BMW Australia’s electric range will be three strong by next year when the iX3 joins the iX and i4 in the final quarter of 2021.
The 2022 BMW iX3 has been on sale in China and Europe since early this year with the midsize electric SUV set to debut in Australia in the final quarter of this year.
BMW’s iX3, however, does not sit on the marque’s new all-electric architecture. Instead, like the Mercedes-Benz EQC, the Chinese-built iX3 sits on an adapted version of the regular BMW X3’s cluster architecture.
That means the BMW X3 will be one of the rare cars offered with the buyer’s choice of petrol, diesel, PHEV and pure electric power.
While it may not utilise a dedicated platform, BMW’s range claims for the iX3 are encouraging. In the combined WLTP cycle it recorded a range of 460km which is pretty comparable to the forthcoming Tesla Model Y (505km).
The iX3 is capable of juicing its 80kWh (74kWh usable) lithium-ion battery pack at a rate of 150kW at DC fast-charging stations. That means if you can find a fast enough station, you’ll be able to add 100km of range in 10 minutes. Charging from 10-80 per cent takes only 32 minutes.
BMW’s battery technology also means that the packs are split up into ten modules which can be replaced individually.
Naturally, a battery regen system is present. With the drive selector in ‘B’, the recuperation is at its highest, offering a one-pedal driving experience. When left alone, the iX3 adjusts regen depending on the situation with the ability to detect whether the vehicle is on a highway or city streets to maximise efficiency.
In the X3 range, the iX3 will sit above the M40i ($113,471 plus ORC) in price terms. The iX3 uses a single motor to generate its 210kW/400Nm outputs and is only available in rear-wheel drive.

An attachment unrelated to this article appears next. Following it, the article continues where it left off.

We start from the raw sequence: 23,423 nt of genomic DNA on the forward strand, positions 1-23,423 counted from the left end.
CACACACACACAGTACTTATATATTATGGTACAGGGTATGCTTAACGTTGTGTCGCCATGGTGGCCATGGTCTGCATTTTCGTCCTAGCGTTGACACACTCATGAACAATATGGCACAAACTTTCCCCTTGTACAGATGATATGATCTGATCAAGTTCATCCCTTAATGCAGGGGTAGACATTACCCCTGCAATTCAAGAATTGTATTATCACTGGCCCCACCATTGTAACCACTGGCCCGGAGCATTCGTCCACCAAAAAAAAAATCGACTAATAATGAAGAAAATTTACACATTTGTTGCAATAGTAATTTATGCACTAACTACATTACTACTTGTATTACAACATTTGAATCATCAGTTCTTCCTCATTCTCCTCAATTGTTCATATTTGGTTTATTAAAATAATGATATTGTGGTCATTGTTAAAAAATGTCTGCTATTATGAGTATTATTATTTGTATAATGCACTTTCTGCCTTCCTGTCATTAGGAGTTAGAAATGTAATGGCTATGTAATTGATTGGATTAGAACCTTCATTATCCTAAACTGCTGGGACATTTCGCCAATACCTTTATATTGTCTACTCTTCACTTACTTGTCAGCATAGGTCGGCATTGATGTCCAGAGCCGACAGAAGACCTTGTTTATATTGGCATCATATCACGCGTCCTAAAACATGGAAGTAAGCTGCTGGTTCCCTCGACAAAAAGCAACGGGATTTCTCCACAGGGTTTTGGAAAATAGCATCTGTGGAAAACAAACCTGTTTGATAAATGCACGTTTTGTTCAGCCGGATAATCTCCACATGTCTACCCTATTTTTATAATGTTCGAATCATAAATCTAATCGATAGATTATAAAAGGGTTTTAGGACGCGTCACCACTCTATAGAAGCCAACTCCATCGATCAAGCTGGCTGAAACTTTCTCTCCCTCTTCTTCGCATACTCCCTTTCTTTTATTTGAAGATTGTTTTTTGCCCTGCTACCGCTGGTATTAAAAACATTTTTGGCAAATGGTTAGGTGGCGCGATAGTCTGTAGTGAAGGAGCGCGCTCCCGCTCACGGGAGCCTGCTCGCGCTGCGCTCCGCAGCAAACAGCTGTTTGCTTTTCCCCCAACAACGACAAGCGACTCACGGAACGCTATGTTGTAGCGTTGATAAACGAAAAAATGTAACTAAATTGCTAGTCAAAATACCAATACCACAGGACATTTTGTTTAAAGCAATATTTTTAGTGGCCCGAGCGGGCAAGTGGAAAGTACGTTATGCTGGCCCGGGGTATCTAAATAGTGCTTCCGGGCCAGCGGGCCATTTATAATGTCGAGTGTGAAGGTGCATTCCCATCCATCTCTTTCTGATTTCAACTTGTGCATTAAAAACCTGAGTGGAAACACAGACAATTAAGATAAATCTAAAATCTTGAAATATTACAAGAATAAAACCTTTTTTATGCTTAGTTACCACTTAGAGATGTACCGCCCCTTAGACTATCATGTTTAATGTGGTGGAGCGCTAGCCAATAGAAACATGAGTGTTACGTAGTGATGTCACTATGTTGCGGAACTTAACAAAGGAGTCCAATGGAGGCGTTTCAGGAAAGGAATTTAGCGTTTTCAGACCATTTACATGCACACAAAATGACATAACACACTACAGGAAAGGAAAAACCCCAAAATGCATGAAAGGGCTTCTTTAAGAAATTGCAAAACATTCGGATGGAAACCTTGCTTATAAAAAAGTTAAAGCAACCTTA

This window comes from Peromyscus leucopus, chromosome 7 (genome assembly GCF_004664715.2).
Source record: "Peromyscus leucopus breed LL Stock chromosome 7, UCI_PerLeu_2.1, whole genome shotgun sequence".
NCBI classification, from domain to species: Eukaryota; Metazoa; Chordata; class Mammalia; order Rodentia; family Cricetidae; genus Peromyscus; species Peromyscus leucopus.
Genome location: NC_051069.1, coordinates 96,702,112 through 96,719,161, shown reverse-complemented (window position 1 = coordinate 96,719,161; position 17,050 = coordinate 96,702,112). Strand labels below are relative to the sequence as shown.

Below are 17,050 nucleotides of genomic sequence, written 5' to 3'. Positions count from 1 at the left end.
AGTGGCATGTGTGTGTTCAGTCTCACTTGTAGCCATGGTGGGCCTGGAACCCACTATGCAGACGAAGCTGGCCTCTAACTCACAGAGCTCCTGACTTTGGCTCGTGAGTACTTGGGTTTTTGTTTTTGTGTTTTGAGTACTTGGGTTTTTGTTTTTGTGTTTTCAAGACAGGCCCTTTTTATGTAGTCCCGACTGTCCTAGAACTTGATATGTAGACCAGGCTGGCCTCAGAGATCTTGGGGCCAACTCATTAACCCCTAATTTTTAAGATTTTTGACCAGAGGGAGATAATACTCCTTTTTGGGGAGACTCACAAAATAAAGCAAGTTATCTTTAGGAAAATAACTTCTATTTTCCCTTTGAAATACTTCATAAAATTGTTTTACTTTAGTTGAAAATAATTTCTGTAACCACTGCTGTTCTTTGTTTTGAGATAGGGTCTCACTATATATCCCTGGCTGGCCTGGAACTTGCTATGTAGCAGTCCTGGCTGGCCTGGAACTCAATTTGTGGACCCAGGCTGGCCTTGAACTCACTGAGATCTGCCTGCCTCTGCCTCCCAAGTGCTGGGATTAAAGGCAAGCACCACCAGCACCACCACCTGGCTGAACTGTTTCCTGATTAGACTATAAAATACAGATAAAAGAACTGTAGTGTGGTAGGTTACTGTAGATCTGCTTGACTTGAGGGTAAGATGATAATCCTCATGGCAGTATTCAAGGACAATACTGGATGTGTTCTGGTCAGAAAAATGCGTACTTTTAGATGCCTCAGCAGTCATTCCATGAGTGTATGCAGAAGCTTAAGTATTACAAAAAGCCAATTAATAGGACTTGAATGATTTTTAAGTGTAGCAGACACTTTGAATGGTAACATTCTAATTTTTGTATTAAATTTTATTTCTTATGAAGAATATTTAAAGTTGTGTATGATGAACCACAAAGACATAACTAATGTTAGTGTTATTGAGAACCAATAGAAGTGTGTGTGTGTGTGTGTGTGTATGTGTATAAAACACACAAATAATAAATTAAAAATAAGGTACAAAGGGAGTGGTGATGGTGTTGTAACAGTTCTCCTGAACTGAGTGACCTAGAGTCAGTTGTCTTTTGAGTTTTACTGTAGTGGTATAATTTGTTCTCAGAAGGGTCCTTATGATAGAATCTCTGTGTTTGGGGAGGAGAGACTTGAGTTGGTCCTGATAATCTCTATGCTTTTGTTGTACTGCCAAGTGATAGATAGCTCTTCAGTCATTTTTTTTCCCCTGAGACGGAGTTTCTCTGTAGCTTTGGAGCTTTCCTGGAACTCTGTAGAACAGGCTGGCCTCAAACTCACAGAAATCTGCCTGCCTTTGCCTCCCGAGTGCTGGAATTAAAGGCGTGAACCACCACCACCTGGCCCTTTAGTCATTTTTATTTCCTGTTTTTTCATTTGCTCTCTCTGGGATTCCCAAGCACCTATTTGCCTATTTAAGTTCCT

Still, the iX3’s standard sprint claim of 6.8 seconds and 180km/h top speed should be adequate.
A notable advantage of the electric powertrain in the iX3 is the 7.5cm drop in centre of gravity compared to the piston car.
To cope with the different weight distribution, new wheel design and different driving characteristics, BMW has gone to great lengths in adjusting the iX3’s suspension settings – this is not just an X3 with batteries under the bonnet.
The M Sport equipped iX3’s silhouette may be nearly identical to the piston cars, but the blue detailing, bespoke 20-inch alloy wheels and low-drag grille distinguish the i model from its petrol brethren.
Inside is more familiar. The iX3 lifts the cabin straight from combustion X3s with the same 12.3-inch touchscreen in the centre and a digital driver’s display with navigation function to complement it.
Other niceties include leather-appointed heated and electrically adjustable front seats, a power tailgate, ambient lighting, Harman Kardon sound system, DAB radio, wireless charging with wireless Apple CarPlay and gesture control.
Additionally, buyers will be able to option laser headlights in place of the standard LED items ($2,000), while the $2,000 shadow package adds piano black exterior trim, black kidney grilles and privacy glass.
The BMW iX3 is set to land in Australia in the first quarter of 2022 priced from $114,900 (plus ORC).
Prices listed are before on-road costs
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BMW doubles down on “power of choice” plan to provide petrol, diesel, electric options on every model